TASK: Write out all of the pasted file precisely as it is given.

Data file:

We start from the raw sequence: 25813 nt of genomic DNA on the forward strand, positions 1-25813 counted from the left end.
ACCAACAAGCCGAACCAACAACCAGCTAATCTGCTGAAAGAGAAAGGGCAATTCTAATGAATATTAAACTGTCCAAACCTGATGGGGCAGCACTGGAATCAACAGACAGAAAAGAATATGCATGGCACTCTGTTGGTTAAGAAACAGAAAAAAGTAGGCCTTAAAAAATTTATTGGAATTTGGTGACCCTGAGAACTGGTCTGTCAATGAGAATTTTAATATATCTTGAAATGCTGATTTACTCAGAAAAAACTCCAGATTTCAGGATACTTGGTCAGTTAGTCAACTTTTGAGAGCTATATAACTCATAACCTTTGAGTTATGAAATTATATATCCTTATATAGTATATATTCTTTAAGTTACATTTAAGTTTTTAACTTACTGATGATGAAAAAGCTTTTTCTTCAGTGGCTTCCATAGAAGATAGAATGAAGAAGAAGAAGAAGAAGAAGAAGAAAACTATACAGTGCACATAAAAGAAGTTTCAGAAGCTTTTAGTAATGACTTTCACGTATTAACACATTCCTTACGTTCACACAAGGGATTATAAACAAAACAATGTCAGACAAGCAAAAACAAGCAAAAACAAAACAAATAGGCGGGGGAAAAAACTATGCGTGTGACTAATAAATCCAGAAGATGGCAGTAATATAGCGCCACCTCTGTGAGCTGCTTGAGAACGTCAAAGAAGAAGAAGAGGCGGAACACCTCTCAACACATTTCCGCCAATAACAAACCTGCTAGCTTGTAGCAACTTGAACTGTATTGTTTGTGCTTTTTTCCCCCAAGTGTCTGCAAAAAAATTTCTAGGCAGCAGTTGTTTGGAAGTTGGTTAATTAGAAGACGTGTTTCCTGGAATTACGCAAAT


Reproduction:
We start from the raw sequence: 25813 nt of genomic DNA on the forward strand, positions 1-25813 counted from the left end.
ACCAACAAGCCGAACCAACAACCAGCTAATCTGCTGAAAGAGAAAGGGCAATTCTAATGAATATTAAACTGTCCAAACCTGATGGGGCAGCACTGGAATCAACAGACAGAAAAGAATATGCATGGCACTCTGTTGGTTAAGAAACAGAAAAAAGTAGGCCTTAAAAAATTTATTGGAATTTGGTGACCCTGAGAACTGGTCTGTCAATGAGAATTTTAATATATCTTGAAATGCTGATTTACTCAGAAAAAACTCCAGATTTCAGGATACTTGGTCAGTTAGTCAACTTTTGAGAGCTATATAACTCATAACCTTTGAGTTATGAAATTATATATCCTTATATAGTATATATTCTTTAAGTTACATTTAAGTTTTTAACTTACTGATGATGAAAAAGCTTTTTCTTCAGTGGCTTCCATAGAAGATAGAATGAAGAAGAAGAAGAAGAAGAAGAAGAAAACTATACAGTGCACATAAAAGAAGTTTCAGAAGCTTTTAGTAATGACTTTCACGTATTAACACATTCCTTACGTTCACACAAGGGATTATAAACAAAACAATGTCAGACAAGCAAAAACAAGCAAAAACAAAACAAATAGGCGGGGGAAAAAACTATGCGTGTGACTAATAAATCCAGAAGATGGCAGTAATATAGCGCCACCTCTGTGAGCTGCTTGAGAACGTCAAAGAAGAAGAAGAGGCGGAACACCTCTCAACACATTTCCGCCAATAACAAACCTGCTAGCTTGTAGCAACTTGAACTGTATTGTTTGTGCTTTTTTCCCCCAAGTGTCTGCAAAAAAATTTCTAGGCAGCAGTTGTTTGGAAGTTGGTTAATTAGAAGACGTGTTTCCTGGAATTACGCAAAT